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Trust and respect

Relationships are about trust and respect. Whether these two components will appear in forthcoming negotiations about a new GMS contract for GPs is yet unclear. It is a pity that trust has to be established from an all time low, between GPs and the triad gang of Government, Department of Health, and the HSE. It is also a pity that GPs have felt let down by their union representatives in recent years.

But that is life and we must get on with it. It seems it has to be said that GP unions need to work together towards a common good, even if it might feel like a Fianna Fáil and Fine Gael coalition of the pragmatic but nervous unions.

The new kids on the block, the NAGP, were born out of a need for GPs to find a voice that represented them and which hopefully they could trust again after many felt so let down in the last few years by the IMO. A sense developed that deals and agreements were made over the heads of the everyday GP. Both organisations represent a sizeable part of the GP brotherhood and sisterhood of course. Hopefully, both organisations have learnt that an Arab Spring or rebellion will always be necessary if those on the top of the pile don’t listen to those being led. Because none like being led less than a profession who spend their days making life and death decisions with patients, not for patients. GPs know what they want and the ideas of a few should not be put ahead of the ideas of the majority. The majority now want out of the expectation to pay out of pocket for after-hours.

As the recent Ploughing Championships this year in Tullamore highlighted, two strong horses pulling in the same direction is far better than the chaos of two horses pulling in opposite directions.

One of the big decisions in these negotiations must be the future of after-hours care, the red-eye shifts, the weekends, and unsocial hours. This care has been taken on traditionally and historically by the medical profession in responding to a need for emergency care in rare and unusual circumstances. Somebody had to do it and the medical profession responded with compassion and pragmatism to a need. But this was in an era of a different kind of respect for doctors and a different response by society to mistakes, mishaps and tragedies in medical care, by doctors, doing their best, within impossible systems.

Greater and often impossible expectations of the medical profession means that after-hours, as well as day care, is no longer a reasonable response to this need. Society at this stage now wants the convenience of after-hours care for even minor care, while at the same time not wanting to pay the appropriate cost of delivering this care. Where a doctor may have been called once on an occasional night in the past for genuine emergencies in a non-litigious era, the public have a modern sense of rights and entitlement to care at any hour, without thought to the doctor, who has been stretched all day in his or her surgery.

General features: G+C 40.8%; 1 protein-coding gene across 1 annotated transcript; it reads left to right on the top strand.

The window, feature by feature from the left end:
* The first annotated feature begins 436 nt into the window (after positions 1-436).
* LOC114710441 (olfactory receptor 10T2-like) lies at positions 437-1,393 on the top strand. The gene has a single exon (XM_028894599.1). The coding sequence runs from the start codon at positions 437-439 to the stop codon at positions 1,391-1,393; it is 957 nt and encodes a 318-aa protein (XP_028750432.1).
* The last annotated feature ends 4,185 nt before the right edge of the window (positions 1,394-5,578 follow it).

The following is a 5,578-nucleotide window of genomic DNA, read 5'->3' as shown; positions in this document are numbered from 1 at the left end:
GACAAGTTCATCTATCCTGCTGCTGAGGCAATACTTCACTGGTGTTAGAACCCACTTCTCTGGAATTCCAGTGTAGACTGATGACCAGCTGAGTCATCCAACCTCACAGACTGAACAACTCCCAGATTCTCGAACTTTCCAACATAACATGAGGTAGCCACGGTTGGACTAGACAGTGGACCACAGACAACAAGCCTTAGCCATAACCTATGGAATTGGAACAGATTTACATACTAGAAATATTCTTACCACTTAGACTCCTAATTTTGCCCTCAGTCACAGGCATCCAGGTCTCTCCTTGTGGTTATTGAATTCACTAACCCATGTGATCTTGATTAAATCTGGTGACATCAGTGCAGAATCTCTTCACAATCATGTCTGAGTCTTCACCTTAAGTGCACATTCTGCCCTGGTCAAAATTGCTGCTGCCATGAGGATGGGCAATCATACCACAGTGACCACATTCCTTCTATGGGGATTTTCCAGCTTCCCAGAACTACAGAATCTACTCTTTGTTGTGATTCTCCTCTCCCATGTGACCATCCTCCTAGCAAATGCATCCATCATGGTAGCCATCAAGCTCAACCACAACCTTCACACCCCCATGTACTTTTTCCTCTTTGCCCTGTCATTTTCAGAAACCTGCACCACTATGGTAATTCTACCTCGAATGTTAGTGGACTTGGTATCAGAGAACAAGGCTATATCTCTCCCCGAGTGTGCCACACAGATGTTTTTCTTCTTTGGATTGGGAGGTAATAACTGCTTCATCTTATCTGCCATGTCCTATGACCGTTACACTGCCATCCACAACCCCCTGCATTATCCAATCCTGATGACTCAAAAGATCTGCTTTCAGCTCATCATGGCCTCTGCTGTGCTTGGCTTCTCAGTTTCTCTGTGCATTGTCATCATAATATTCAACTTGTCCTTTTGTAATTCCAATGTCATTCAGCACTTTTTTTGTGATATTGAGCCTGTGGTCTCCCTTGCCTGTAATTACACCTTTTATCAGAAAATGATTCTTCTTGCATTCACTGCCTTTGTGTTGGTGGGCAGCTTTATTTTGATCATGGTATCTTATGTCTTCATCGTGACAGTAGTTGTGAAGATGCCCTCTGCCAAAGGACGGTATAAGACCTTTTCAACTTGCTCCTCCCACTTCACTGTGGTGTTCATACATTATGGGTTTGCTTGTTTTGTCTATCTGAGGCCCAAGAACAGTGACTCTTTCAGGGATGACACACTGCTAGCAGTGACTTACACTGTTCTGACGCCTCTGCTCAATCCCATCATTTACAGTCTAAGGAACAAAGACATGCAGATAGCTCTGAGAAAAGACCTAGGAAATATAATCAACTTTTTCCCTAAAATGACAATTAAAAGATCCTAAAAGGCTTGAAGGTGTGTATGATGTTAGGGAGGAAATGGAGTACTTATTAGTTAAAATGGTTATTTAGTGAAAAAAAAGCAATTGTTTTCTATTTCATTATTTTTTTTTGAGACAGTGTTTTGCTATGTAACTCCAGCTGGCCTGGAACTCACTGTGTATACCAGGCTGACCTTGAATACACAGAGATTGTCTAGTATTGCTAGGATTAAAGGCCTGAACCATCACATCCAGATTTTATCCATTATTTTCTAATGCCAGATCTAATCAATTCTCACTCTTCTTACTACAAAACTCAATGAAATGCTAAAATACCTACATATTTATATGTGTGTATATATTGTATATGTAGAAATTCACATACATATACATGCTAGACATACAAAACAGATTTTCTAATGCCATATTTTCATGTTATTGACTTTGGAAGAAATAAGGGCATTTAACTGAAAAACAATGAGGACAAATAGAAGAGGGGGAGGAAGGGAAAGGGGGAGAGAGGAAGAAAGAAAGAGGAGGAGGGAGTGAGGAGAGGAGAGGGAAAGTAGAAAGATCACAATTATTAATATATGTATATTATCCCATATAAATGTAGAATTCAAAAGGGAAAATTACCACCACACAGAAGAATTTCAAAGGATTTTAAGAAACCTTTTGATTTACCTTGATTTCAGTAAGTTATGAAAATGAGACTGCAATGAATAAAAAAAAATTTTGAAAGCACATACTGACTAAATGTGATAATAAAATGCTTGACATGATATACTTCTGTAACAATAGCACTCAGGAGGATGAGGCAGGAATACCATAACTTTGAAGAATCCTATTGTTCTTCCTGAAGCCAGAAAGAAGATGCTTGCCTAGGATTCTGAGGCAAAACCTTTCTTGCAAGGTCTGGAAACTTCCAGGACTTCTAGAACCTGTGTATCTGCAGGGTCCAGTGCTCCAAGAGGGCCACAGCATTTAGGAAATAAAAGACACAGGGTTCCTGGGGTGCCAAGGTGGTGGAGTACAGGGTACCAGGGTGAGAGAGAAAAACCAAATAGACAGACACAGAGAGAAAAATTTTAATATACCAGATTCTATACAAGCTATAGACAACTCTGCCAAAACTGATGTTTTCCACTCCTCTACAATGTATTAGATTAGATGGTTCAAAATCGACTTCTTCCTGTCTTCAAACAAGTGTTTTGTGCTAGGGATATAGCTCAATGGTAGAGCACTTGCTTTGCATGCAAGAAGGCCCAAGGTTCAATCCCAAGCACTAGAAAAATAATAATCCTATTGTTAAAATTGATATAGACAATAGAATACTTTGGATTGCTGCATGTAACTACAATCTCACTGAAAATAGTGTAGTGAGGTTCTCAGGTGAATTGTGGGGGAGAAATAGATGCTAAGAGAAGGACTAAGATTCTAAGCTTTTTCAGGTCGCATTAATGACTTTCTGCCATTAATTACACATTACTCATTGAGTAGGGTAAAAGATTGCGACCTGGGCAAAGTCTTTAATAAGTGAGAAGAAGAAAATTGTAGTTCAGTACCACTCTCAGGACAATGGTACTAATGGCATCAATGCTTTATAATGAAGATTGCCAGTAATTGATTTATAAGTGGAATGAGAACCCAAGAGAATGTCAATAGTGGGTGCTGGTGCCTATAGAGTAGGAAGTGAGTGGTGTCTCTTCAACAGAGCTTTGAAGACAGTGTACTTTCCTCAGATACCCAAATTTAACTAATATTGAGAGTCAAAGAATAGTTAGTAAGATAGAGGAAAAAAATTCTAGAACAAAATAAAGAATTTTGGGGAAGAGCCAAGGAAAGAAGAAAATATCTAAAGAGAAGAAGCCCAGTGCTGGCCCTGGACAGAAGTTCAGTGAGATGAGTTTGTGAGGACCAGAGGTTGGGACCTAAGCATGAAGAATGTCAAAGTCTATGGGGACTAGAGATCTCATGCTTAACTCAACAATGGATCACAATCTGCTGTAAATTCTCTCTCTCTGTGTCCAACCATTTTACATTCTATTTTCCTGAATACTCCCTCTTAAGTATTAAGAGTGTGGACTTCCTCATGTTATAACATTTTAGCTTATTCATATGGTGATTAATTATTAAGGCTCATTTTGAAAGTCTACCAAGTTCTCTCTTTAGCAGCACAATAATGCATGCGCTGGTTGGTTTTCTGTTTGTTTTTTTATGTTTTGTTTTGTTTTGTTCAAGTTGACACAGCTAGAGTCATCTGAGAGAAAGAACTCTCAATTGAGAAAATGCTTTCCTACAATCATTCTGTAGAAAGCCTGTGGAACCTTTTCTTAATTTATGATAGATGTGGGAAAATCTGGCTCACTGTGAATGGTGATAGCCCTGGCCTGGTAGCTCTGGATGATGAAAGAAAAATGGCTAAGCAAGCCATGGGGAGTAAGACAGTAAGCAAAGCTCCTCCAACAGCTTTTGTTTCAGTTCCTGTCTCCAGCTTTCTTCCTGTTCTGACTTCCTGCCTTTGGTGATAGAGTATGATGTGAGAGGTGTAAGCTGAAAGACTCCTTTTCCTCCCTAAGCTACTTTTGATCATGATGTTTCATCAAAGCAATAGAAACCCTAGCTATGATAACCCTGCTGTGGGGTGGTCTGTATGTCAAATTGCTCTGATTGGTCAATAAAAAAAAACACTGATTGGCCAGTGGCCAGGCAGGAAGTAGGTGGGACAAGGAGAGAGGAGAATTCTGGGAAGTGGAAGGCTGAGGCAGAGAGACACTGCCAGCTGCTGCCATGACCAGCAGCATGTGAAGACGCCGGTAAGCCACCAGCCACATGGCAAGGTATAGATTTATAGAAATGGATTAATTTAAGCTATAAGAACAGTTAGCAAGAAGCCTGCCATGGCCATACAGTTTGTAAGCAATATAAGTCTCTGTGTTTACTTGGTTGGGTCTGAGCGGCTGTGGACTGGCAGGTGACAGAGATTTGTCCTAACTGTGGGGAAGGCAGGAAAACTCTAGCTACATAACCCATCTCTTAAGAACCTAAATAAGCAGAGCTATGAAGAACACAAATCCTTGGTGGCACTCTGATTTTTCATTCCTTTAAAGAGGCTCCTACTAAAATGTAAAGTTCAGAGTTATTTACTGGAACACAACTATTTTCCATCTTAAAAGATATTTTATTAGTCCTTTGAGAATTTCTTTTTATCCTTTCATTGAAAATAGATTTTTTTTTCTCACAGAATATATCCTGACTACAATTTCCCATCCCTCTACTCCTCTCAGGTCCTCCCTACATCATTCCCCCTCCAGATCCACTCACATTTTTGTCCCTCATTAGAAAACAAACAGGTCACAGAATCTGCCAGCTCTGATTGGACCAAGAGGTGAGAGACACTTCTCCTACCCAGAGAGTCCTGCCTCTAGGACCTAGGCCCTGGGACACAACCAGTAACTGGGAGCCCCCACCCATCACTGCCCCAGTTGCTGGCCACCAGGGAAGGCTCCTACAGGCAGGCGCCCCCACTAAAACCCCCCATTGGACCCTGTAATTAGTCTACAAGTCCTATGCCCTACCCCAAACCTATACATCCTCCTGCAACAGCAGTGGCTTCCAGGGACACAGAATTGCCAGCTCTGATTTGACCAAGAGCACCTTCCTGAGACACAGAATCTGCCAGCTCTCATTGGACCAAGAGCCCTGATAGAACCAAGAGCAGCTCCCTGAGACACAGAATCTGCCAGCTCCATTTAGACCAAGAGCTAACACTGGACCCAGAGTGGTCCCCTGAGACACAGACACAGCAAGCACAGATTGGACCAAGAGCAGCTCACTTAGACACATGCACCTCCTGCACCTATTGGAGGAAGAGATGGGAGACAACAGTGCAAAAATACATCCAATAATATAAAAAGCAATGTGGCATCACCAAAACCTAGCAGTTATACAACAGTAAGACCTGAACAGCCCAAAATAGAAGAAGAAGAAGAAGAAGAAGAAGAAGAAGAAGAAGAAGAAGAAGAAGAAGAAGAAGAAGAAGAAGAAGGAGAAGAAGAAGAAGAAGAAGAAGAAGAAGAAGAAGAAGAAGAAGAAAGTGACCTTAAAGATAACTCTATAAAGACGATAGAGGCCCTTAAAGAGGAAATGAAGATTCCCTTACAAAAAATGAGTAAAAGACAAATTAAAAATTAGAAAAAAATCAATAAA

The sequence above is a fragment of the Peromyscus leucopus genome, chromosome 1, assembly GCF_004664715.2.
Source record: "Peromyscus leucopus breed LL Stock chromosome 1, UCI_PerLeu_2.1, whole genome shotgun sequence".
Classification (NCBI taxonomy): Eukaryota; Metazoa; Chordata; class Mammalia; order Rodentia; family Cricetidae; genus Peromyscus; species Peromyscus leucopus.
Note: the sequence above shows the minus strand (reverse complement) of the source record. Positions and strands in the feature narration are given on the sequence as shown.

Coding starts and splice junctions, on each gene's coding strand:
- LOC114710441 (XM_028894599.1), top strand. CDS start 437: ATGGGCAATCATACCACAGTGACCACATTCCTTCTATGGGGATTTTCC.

The Irish system pays doctors the same per patient whether it is 11am on a Sunday morning or 3am on a frosty Monday morning, whether it is a bank holiday or a normal day. So after-hours can no longer be taken for granted and it must become optional, like other modern democracies. Yes, doctors will continue to look after and be available for patients in after-hours care, but this area of care must be acknowledged for what it has become: The emergency department of community health; under-resourced, under-appreciated, and dangerous for all involved.

A doctor who worked in the US army in Afghanistan said she was scared at first, about the danger she was in, but since working in US hospitals after this she said she felt more fear. In Afghanistan, she felt that her team were looking out for her back, whereas in hospitals back home in the US, she felt that her back was very exposed by management and legal policies that leave doctors very vulnerable. Feeling more vulnerable than a war zone!

This is the increasing experience of doctors in Ireland. The health system is out to undermine rather than support, blame afterwards rather than listen beforehand. Expect more when too much has already been given. Appreciation… what is that? This has to stop.

On top of this are wieldy bureaucratic expectations that are imposed on doctors with little thought to the effect this red tape has on the health of both doctor and patient. Excessive red tape has no accountability, while doctors have many excessive and undermining processes imposed under the false cover of accountability. After a certain point ‘accountability’ takes a negative toll on spiralling medical costs and health outcomes.

So these negotiations must finally be about reasonable expectations and develop systems that ‘flow’ and that work for everyone, not just for managers, accountants, politicians, and lawyers. We need some form of Ombudsman to work with the medical profession and managers to undermine waste, counterproductive practices, and bullying in the health sector. To understand and push constant change in health systems that are needlessly complex and wasteful. Bring back some of the old pragmatism and wisdom of a good vet or a country GP.

Get back to basics. Keep it simple. Doctors know what doctors do best. Managers do not. As Minister for Health Simon Harris has conceded in regards to Waterford cardiac care, it is dangerous for politicians to decide on clinical matters and clinical priorities.

Trust and respect is what is needed between all the parties. Otherwise negotiations have no meaning. And unless we get it right, patients will be the most vulnerable. As with war, where refugees are killed and need to flee, Irish patients die and are underserved or choose to flee the Irish health service, as indeed many Irish doctors and mature GPs have already done in leaving these shores.

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